breakage due to deformation during and/or after
solidi˜cation. These oxide particles, of course, affect
the malleability of the copper and make it brittle.
Relatively pure copper today—for example, electrolytic copper, 99+ wt.% pure—may contain no more
than 0.02–0.07 wt.% oxygen. If the copper is heated
in a reducing atmosphere to temperatures above
about 370 C, the oxygen concentrations can be
diminished, but the copper is subject to embrittlement. If hydrogen or carbon monoxide is present,
the embrittlement may be rapid (Tyler and Black
1990).

A gas atmosphere necessary to produce cuprite
in an amount observed in our samples does not prevail during the smelting of (roasted) ores
. This must
be conditioned toward the reduction to metal in (at
least partial) equilibrium with a fayalite slag (fig. 13)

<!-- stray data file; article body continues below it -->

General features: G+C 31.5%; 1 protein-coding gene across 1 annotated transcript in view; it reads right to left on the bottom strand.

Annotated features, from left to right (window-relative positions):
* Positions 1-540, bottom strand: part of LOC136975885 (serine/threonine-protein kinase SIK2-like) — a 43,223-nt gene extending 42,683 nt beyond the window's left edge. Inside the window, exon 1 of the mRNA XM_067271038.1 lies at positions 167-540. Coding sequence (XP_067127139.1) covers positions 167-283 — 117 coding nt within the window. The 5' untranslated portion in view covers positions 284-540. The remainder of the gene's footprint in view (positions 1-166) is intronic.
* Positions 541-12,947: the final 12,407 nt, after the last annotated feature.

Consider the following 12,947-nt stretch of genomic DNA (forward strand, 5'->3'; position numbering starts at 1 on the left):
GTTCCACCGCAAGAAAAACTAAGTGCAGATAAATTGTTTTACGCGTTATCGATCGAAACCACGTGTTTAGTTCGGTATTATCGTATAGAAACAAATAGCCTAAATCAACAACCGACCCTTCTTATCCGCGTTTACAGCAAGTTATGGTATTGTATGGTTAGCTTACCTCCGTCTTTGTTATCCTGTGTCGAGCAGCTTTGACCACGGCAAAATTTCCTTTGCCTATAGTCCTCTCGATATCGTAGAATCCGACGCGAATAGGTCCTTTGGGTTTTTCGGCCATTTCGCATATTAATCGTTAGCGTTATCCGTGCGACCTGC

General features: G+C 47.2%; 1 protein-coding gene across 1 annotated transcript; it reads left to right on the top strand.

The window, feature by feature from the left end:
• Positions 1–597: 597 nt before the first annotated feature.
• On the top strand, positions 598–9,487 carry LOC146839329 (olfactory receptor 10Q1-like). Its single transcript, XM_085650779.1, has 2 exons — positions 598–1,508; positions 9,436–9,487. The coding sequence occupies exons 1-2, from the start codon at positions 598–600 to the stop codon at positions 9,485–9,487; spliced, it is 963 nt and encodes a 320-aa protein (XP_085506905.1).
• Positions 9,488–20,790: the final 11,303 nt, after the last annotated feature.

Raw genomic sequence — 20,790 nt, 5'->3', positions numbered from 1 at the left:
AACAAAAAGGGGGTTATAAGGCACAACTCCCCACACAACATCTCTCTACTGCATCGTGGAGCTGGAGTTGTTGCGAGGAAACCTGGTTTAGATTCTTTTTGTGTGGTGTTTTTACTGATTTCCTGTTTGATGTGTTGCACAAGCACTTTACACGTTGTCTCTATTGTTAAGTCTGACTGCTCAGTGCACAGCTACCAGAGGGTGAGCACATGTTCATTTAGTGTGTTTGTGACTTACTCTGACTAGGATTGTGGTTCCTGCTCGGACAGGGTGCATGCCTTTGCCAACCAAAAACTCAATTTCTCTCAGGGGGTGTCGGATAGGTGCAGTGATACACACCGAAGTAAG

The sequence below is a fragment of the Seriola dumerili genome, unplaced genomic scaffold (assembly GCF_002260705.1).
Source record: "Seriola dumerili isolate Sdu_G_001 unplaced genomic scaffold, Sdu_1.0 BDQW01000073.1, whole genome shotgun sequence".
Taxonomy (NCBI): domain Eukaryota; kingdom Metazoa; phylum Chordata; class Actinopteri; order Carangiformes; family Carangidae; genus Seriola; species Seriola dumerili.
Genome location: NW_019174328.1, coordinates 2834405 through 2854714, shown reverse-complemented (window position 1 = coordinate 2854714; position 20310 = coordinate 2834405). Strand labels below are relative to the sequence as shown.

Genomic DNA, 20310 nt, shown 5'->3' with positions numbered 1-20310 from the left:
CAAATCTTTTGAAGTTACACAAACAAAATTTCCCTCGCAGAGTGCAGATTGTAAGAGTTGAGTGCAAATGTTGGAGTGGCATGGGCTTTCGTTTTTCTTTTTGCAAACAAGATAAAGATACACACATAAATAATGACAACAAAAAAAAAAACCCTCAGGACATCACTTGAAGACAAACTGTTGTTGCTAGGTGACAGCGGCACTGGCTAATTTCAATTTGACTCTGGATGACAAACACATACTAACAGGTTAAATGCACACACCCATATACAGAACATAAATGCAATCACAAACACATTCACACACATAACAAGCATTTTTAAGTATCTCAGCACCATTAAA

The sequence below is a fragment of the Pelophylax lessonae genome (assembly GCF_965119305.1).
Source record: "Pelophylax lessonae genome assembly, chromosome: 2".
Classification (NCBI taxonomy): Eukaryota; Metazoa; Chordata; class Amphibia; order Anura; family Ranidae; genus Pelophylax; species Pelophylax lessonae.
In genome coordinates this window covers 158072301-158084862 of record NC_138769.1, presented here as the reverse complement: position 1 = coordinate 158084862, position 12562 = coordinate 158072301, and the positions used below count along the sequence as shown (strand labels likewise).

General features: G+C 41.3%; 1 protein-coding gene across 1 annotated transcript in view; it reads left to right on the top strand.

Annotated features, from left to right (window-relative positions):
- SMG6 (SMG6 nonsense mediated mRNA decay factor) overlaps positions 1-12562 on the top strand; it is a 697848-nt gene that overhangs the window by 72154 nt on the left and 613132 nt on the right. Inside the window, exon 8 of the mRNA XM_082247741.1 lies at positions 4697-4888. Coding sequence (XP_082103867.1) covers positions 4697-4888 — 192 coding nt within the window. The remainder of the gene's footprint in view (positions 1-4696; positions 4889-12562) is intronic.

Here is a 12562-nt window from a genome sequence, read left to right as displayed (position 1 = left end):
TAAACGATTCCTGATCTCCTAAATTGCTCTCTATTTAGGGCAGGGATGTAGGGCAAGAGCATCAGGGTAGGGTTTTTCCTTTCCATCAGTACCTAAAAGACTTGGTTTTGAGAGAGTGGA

(Eugster and Wones 1962; Abs-Wurmbach et al.
1983). It would exclude the formation of cuprite. We
therefore can eliminate the conclusion that the ingots consist of as-smelted raw copper
tapped directly
from a smelting furnace (contra Tylecote 1976). Our
explanation is that the copper, before being cast into
oxhide or bun-shaped ingots, underwent a subsequent remelting process in a smaller reaction vessel,
perhaps in a crucible which led to the precipitation
of cuprite. This seems to have been a widely distrib-
uted phenomenon, as Cooke and Nielsen (1978) and
Zwicker (1984) demonstrated by investigations on
archaeometallurgical finds from casting workshops
at Nichoria (Late Helladic period) and Olympia (fifth
centuryB.C.E.). The slag inclusions observed can
easily be interpreted as relics from a primary smelting process that were not removed. Their granoblastic structure and oxidation coronas are in accord with